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Cancer

Cancer

The word used to strike so much terror it was whispered in hushed tones as if the mere mention could cause the disease to strike. While the subject still isn’t pleasant, our knowledge and ability to treat some – if not most – cancers has improved markedly.  Some of the confusion arises over the name.  Cancer isn’t just one thing. Instead, it a disease of a process that allows cells to grow unregulated. Cancer can occur almost anywhere in the body, and cancer in some parts of the body are relatively easy to treat and have high survival rates, like testicular cancer, and other cancers can be extraordinarily difficult to diagnose and treat and are still most often deadly when discovered, like pancreatic cancer.

Treatments like surgery, chemotherapy and radiation have radically improved cancer survival rates, and many types of cancer are now considered a manageable disease – more akin to having a chronic condition rather than the sword of Damocles it once was.  Of course, if you have never been diagnosed with cancer you still probably don’t want to be, no matter how much modern medicine can help.  So the most practical thing all of us can do – regardless of current or future diagnosis – is to take care of ourselves.  Eat well.  If you smoke, stop.  Get enough rest.  Find time to exercise.  Learn to relax.  Avoid the things you know are bad for you. Enjoy the things you know are good for you.

While some cancer research focuses on the genetics of cancer, and other research on drugs, treatment and cures, for most of us who are not oncologists and medical researchers, health and lifestyle are the only weapons we have.  In fact, one study in the medical journal The Lancet, found that 35 percent of cancers have triggers that can be modified by lifestyle choices. You can read more here:  http://www.thelancet.com/journals/lancet/article/PIIS0140-6736(05)67725-2/fulltext  <http://www.thelancet.com/journals/lancet/article/PIIS0140-6736%2805%2967725-2/fulltext&gt;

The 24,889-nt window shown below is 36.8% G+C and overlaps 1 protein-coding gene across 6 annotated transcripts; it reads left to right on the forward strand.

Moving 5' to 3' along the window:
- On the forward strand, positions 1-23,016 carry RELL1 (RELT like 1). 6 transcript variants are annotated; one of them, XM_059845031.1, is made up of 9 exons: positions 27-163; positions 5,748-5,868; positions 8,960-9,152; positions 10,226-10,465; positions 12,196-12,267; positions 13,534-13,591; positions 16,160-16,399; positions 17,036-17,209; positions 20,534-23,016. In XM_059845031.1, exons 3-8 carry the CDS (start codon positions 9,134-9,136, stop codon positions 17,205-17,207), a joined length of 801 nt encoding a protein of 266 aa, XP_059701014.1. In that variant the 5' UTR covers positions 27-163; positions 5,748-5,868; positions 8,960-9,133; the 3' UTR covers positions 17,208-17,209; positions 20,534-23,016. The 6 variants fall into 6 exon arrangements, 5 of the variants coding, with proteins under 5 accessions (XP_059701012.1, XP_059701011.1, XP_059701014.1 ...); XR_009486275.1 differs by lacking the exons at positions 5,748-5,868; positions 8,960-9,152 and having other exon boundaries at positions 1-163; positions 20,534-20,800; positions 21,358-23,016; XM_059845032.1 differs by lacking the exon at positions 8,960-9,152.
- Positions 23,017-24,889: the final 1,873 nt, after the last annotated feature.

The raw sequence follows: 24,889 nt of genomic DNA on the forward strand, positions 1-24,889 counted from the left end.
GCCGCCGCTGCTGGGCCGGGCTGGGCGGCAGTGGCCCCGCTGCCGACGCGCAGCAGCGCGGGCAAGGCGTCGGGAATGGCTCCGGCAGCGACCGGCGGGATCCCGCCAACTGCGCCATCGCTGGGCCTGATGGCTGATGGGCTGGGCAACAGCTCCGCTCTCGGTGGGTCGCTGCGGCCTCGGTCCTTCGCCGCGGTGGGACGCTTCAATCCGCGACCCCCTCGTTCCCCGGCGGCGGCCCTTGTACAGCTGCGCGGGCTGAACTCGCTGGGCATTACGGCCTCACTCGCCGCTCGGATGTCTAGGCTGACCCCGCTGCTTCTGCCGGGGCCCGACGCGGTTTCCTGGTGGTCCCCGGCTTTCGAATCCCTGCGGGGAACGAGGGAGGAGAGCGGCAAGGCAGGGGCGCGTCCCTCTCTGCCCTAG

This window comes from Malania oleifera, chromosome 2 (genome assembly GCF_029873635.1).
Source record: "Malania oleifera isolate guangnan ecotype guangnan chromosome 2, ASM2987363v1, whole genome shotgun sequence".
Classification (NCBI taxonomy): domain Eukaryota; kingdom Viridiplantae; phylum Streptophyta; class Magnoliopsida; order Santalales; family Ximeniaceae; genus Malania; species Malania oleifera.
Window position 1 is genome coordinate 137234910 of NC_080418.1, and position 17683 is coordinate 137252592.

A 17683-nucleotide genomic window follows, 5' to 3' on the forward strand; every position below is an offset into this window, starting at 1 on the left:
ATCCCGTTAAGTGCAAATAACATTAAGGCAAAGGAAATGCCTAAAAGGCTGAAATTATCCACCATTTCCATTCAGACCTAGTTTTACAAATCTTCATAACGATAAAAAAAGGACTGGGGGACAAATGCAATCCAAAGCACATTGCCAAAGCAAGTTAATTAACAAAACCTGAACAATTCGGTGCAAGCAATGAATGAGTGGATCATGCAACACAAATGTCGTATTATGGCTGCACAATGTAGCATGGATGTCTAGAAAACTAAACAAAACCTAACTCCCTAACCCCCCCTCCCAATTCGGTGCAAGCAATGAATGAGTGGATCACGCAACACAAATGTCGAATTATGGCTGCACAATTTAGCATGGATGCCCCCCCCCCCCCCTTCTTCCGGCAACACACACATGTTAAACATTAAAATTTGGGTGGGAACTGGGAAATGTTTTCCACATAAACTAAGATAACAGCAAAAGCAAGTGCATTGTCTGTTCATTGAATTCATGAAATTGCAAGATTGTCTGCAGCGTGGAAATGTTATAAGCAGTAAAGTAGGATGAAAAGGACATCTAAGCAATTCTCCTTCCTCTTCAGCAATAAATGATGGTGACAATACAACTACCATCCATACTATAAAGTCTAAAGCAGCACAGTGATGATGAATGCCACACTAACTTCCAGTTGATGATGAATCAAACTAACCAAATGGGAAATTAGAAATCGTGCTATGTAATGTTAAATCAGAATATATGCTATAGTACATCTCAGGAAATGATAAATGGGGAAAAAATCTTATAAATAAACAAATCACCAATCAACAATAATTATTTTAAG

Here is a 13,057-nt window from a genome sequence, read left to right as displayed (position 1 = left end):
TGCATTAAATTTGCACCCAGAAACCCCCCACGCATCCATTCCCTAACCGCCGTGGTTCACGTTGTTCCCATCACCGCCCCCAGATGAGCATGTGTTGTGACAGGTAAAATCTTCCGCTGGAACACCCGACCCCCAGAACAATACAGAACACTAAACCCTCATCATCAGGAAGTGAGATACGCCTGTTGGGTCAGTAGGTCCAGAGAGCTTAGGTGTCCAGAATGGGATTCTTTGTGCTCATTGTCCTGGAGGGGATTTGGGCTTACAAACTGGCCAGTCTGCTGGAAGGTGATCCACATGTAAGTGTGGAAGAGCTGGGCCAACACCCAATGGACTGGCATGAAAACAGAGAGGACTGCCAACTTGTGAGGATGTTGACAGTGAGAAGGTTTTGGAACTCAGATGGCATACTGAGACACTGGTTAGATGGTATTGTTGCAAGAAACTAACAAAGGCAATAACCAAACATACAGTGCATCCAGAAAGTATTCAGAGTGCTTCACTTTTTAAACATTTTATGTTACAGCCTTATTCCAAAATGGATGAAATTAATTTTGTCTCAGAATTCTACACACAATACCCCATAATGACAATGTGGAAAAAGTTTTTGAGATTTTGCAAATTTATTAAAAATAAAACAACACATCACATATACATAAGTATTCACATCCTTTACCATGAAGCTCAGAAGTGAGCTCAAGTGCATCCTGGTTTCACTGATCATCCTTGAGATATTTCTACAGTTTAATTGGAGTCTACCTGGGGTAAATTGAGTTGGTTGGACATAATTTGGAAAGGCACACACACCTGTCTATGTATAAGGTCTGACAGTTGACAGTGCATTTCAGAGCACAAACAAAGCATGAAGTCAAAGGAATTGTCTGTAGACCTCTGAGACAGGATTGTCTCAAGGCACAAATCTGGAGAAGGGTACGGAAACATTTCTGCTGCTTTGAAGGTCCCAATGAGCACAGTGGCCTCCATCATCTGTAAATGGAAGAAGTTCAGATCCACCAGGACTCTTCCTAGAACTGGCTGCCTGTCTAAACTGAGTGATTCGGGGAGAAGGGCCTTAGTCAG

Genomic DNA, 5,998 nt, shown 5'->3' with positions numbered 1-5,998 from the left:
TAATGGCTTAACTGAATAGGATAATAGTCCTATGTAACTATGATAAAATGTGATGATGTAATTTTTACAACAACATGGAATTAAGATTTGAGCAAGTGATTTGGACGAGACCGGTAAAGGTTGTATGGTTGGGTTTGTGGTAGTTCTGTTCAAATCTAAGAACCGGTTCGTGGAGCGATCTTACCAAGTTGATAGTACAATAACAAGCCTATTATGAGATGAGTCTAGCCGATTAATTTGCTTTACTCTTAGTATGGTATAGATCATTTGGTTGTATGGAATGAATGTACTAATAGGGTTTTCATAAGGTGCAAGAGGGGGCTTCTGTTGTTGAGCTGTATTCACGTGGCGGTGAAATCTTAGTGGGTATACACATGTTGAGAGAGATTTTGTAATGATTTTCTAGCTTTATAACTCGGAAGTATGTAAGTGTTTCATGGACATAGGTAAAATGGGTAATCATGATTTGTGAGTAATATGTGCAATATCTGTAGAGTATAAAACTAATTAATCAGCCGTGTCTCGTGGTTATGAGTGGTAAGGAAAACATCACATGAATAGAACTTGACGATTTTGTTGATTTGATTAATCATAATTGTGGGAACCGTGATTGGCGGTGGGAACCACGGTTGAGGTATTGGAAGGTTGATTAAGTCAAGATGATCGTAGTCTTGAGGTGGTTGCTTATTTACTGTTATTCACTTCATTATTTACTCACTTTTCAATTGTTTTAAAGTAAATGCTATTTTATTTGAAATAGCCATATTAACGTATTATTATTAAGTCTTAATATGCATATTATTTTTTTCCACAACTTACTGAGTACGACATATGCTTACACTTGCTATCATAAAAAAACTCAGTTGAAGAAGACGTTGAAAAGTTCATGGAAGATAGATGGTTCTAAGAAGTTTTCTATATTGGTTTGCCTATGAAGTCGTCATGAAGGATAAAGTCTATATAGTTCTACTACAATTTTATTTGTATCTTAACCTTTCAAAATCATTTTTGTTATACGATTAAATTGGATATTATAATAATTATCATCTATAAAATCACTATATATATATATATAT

Fortunately, some lifestyle choices are sweet, like this amazing smoothie recipe, developed by a foodie going through chemotherapy.


berry almond smoothie

 Berry Almond Smoothie 

 

  • 12 ounces almond milk
  • 1 banana
  • 1⁄2 cup fresh or frozen raspberries
  •  1⁄2 cup fresh or frozen strawberries
  • 3 tablespoons raw almond butter

Directions: Combine all ingredients in a blender and mix at medium speed for about one minute or until mostly smooth. If a thinner smoothie is desired, add more water or almond milk and blend for a few more seconds.

Yield:  makes 24 ounces.

Bitter Melon

Bitter melon is the fruit of a fast growing vine usually found in subtropic climates. The name comes from its bitter taste – it is considered the most bitter of all edible vegetables.  The fruit is oblong in shape with varying undulations – or warts –  on its exterior. It is the tender young fruit, usually 4″-6″ long, green to white in color, that are used in a wide variety of culinary dishes and medicinal applications. As the fruit ripens, the rind becomes tougher and is too bitter to eat. (http://bittermelon.org/)